So how much should I charge for my e-book?

I’m going to run through some of the strategies, then discuss how they apply to me, a debut novelist planning to publish online. This is quite a long blog, as there are lots of options – I hope you find it useful.

Price penetration involves setting your price low to maximise sales volume. These are the 75p books you see on Amazon. The advantage of this approach is that people are likely to impulse-buy your book and won’t consider it a risky purchase (if it’s a dud, they haven’t lost much). But the disadvantage is that you will compromise your royalties and possibly give a bad impression of your book. Amazon’s royalties system means that selling a 75p e-book will earn you 26p, while selling a £1.49 e-book brings in £1.04. Will you sell four times as many copies at 75p as you will at £1.49? If the answer’s no, you’ll earn more at the higher price, although your sales volume may be smaller. Bear in mind that ‘cheap’ has connotations of low quality: is that what you want for your book? Is your market looking for a bargain, or will they assume that a low price means the book isn’t much good?

Price skimming is where you set the price high initially, gradually reducing it. Publishers take this approach by publishing a hardback at a premium price for hardcore fans, then a cheaper paperback for those willing to wait and unprepared to pay hardback prices. This is not a strategy for the first-time novelist; you need a solid, devoted fan base.

Premium pricing means pricing your book at the top end of a realistic scale. What is the top price that other novels in your genre by unknown writers are selling for? The advantage is that with this approach, you’ll earn a high royalty for each sale but you need to be absolutely sure you’ll deliver on quality, because at a higher price, there is no scope for the typos and grammatical errors that litter many self-publishing debuts. A higher price carries a greater risk for the buyer and so they are more likely to try a sample before buying. If the opening of your book is a work of genius, this could be an advantage. If anything lets it down, you won’t convert the trial to a sale.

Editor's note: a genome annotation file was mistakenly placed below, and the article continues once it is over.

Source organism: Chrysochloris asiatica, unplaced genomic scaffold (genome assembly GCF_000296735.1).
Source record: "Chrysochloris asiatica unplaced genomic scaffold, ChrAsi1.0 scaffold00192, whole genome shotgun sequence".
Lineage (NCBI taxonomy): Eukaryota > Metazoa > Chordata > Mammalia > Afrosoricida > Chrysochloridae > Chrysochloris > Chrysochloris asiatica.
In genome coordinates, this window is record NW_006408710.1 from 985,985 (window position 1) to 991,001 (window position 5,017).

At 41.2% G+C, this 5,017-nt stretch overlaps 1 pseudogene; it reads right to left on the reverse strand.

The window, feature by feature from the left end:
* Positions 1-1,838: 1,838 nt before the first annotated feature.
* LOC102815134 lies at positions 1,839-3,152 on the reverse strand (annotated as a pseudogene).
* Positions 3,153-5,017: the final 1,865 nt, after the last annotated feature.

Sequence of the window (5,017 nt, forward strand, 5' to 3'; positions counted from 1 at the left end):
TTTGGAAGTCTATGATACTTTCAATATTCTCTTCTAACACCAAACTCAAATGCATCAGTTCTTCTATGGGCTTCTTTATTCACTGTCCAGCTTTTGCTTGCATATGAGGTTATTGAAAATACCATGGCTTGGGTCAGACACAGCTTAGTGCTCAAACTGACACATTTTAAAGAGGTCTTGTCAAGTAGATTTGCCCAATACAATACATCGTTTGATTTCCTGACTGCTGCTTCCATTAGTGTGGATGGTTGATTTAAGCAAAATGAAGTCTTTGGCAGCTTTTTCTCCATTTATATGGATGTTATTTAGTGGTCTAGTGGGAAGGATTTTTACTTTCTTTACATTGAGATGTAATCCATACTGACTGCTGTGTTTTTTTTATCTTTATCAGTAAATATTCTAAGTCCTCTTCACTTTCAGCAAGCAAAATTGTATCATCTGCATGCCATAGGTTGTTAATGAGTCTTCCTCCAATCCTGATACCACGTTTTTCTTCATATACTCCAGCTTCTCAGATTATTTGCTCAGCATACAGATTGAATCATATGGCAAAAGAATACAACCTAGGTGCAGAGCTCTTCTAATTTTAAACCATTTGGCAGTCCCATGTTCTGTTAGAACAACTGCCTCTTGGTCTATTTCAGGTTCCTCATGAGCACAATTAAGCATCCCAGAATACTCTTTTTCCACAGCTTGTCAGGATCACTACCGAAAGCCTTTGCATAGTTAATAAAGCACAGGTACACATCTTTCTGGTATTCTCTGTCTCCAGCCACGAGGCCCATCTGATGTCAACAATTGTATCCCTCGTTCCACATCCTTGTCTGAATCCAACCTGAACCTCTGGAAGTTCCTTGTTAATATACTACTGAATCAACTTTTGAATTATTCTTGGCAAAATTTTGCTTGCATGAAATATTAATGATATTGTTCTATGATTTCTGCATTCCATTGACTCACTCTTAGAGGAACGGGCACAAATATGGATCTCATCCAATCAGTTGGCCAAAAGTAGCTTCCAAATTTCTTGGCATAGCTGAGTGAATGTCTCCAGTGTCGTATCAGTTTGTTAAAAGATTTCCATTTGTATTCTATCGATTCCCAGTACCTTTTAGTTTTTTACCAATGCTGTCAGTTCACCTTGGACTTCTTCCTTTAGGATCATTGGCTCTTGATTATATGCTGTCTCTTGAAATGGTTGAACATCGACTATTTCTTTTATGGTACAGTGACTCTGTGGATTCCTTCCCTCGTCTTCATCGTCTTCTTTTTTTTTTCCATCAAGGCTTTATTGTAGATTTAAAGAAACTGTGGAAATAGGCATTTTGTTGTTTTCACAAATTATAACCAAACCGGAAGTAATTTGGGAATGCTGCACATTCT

Loss leader describes the freebie: this is where you offer your work for free.
My advice is to avoid this. If you give away the results of many hours of hard work, what does that say about the value you place on efforts and your belief in your abilities? Apart from the obvious consequence that you will earn nothing from your hours of effort, you potentially devalue your writing. The exceptions are brief promotions in the hope of word-of-mouth recommendations, or as a way of increasing sales for your other books if you have a larger portfolio.

Psychological pricing refers to that little trick that we’re all familiar with: £1.99 is much more attractive to buyers than £2.01 because people look at the most significant digit of a price. You’re likely to do better at the slightly lower price, and the loss of royalties per sale is tiny.

So what’s the answer?

There isn’t a correct answer. A book is a unique product, and many authors regularly adjust their prices to gauge the effects. But I can rule out some strategies.

Firstly, I need to consider my aims. I don’t have costs to cover, so any income will be pin money. I don’t have any inclination to give up the day job: I’m a postgraduate research student and I love it! However, research grants are well below the average UK salary and some extra income would be extremely useful. This will be my only e-book when it’s published, so I can’t use it to generate interest in my other novels which are very rough drafts at the moment. This rules out loss-leading, at least for the time being.

Although I won’t have a professional editor or designer, I know from experience that my proof-reader (Hi, Dad!) will pick up tiny errors and ambiguities. Members of my writing group are giving me feedback on extracts and I have a couple of beta readers who have promised to give me objective critiques of my final draft. However, it’s possible that my novel won’t be quite as polished as many books from big publishing houses, making me wary of premium pricing. Neither do I have the fan base to try price skimming.

Nevertheless, my novel’s quality will compare well with other e-books on the market. It’s a decent length – around 90,000 words – and is the product of multiple drafts and input from knowledgeable friends and acquaintances. I’m confident that it’s worth more than 75p. While high sales volumes (and they really would have to be spectacular) could attract a publisher, a publishing contract is not on my wish list and maximising my earnings will have more impact on me than maximising sales volume. This points towards a price above Amazon’s 70% threshold, yet the book needs to compete with established writers and traditionally-published best-sellers, suggesting the price should be under £2.50 and possibly under £2.